Michael Greenberger
Law School Professor
University of Maryland School of Law


Financial Crisis Inquiry Commission Hearing
Dirksen Senate Office Building, Room 538
Washington DC
Wednesday, June 30, 2010, 9am EDT




I have been asked by the Commission to address the following four questions in my testimony:

  • The history of derivatives and derivatives market regulation;
  • The structure of the derivatives market at the start of the financial crisis;
  • How derivatives and derivatives markets functioned during the financial crisis;
  • The role of over the counter (“OTC”) derivatives in the financial crisis, distinguishing, if appropriate, between the role of credit derivatives and other OTC derivatives, and the roles they may have played in amplifying and spreading the crises.

I deal with these questions immediately below.



By removing the multi-trillion dollar swaps market from the traditional norms of market regulation, a highly speculative derivative bubble was created that was opaque to federal regulators and market observers alike. By removing all forms of ensuring the normal capital adequacy protections of market regulation, the swaps market permitted trillions of dollars of financial commitments to be made with no assurance that those commitments could be fulfilled beyond the highly illusory AAA ratings of the counterparties in question.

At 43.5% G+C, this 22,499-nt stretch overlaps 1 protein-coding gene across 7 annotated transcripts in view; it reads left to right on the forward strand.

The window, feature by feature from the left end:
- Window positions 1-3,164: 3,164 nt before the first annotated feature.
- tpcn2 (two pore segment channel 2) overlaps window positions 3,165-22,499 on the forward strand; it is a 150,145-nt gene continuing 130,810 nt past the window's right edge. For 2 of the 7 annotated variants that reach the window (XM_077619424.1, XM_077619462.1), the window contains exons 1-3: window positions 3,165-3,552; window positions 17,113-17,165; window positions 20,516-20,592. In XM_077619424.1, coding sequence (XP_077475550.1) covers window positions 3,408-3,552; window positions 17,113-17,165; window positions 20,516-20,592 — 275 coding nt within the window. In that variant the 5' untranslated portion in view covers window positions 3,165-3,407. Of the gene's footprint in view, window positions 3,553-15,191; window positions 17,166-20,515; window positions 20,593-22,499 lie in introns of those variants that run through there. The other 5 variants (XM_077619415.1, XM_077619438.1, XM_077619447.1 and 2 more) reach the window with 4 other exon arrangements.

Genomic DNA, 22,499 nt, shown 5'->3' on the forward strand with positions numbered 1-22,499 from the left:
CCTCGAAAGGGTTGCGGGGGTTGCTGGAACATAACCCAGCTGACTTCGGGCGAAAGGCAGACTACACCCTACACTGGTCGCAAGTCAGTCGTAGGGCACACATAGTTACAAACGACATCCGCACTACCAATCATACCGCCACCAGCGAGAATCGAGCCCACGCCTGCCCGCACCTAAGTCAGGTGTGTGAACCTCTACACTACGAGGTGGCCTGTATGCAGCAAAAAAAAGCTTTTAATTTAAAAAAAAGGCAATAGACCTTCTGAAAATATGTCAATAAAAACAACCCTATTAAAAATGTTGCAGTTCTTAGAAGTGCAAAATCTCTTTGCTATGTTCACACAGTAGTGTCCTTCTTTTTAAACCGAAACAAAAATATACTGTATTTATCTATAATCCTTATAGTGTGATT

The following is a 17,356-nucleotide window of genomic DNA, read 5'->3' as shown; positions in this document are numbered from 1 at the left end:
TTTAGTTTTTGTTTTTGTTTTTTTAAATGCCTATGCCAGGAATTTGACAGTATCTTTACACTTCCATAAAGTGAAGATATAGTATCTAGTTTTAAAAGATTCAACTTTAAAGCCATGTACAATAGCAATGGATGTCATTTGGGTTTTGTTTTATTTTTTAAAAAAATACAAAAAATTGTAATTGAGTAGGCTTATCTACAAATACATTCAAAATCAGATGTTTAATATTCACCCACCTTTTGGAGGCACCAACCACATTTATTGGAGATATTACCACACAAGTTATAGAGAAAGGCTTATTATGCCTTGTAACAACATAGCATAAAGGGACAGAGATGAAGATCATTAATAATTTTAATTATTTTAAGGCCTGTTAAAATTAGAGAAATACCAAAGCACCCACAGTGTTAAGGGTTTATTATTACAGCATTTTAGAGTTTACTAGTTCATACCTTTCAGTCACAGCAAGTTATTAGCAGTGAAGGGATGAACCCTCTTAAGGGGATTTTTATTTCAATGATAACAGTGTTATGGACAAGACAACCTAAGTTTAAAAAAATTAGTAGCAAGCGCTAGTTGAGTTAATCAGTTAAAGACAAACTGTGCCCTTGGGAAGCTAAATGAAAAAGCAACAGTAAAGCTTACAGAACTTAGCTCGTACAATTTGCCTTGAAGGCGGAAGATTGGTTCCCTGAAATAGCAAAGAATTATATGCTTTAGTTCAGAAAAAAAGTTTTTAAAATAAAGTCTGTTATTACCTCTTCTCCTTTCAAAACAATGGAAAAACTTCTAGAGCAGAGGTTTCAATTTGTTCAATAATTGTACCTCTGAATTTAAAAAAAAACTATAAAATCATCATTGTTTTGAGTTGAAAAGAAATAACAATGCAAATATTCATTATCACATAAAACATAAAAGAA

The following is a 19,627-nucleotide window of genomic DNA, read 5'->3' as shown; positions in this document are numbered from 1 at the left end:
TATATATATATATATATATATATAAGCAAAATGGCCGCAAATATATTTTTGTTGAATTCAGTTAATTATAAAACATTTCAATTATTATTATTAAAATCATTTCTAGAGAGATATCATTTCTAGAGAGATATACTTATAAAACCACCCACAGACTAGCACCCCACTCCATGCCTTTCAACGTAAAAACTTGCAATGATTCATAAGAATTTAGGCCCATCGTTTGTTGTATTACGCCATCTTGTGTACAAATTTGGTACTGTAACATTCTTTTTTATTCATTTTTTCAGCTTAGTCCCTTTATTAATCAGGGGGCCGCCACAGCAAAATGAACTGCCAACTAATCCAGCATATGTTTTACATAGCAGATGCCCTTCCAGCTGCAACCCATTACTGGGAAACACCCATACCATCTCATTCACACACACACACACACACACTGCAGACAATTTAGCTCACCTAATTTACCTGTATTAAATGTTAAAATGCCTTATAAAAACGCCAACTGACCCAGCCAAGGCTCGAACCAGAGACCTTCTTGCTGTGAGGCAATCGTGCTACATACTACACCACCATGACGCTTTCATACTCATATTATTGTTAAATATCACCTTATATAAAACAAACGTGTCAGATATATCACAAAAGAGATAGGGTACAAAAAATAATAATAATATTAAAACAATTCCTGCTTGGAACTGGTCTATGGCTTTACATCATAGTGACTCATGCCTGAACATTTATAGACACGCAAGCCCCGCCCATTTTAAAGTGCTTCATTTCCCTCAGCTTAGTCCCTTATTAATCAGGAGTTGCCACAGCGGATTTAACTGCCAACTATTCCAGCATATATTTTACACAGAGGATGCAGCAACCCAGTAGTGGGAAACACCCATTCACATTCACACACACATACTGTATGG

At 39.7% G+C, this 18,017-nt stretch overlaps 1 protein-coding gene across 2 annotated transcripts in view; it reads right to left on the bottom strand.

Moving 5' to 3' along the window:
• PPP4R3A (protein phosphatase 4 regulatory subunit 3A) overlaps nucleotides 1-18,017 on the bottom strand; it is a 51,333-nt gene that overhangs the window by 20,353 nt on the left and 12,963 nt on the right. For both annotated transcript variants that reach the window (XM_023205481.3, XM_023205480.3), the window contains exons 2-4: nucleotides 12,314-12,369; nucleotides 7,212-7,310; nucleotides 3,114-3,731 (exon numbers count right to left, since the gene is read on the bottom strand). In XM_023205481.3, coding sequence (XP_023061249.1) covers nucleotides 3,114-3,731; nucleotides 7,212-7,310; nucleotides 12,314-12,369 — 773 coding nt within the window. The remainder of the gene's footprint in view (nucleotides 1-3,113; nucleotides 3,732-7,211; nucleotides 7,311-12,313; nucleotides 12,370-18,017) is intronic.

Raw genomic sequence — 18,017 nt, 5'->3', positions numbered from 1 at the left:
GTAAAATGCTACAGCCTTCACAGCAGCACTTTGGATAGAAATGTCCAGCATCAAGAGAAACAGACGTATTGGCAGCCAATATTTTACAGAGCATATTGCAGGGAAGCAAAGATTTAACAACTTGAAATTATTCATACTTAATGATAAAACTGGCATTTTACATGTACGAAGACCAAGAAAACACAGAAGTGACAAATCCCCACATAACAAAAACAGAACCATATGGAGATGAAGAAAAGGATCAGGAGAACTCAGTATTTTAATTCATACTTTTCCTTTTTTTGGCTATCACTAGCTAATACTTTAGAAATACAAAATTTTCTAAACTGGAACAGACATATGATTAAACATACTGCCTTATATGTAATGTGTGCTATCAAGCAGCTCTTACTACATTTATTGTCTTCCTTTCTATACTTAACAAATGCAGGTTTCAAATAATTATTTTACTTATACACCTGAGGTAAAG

Had the norms of market regulation been applicable, these swaps transactions would have been adequately capitalized by traditional clearing norms; and the dangers building up in these markets would otherwise have been observable by the transparency and price discipline that accompanies exchange trading.
While the poorly capitalized underwriting of CDS and naked CDS triggered the meltdown, the crisis was further aggravated by the opaque interconnectedness of large financial institutions emanating from interest rate, currency, foreign exchange and energy swaps.

Because there was no road map outlining interdependency of those financial transactions, the worst was feared in the wake of the Bear Stearns, Lehman, AIG, and Merrill dysfunctions. Institutions became too big to fail because of these uncharted and feared interdependencies; and the fear that unwinding of these institutions (as proven in the Lehman bankruptcy) would be hampered by the lack of reliable pricing of the instruments in question.

The darkness of this huge multi-trillion dollar unregulated market not only caused, but substantially aggravated, the financial crisis. And, the American taxpayer funded the bailouts and rescued the economy from Depression. The banks are now stronger than ever. The taxpayer, however, is burdened by high unemployment, job insecurity, depleted pensions, and little access to credit. We are depending on this Commission to identify correctly the malpractices to ensure that a fiasco of this nature never happens again.


Be sure to read the entire testimony below.



The Role of Derivatives in the Financial Crisis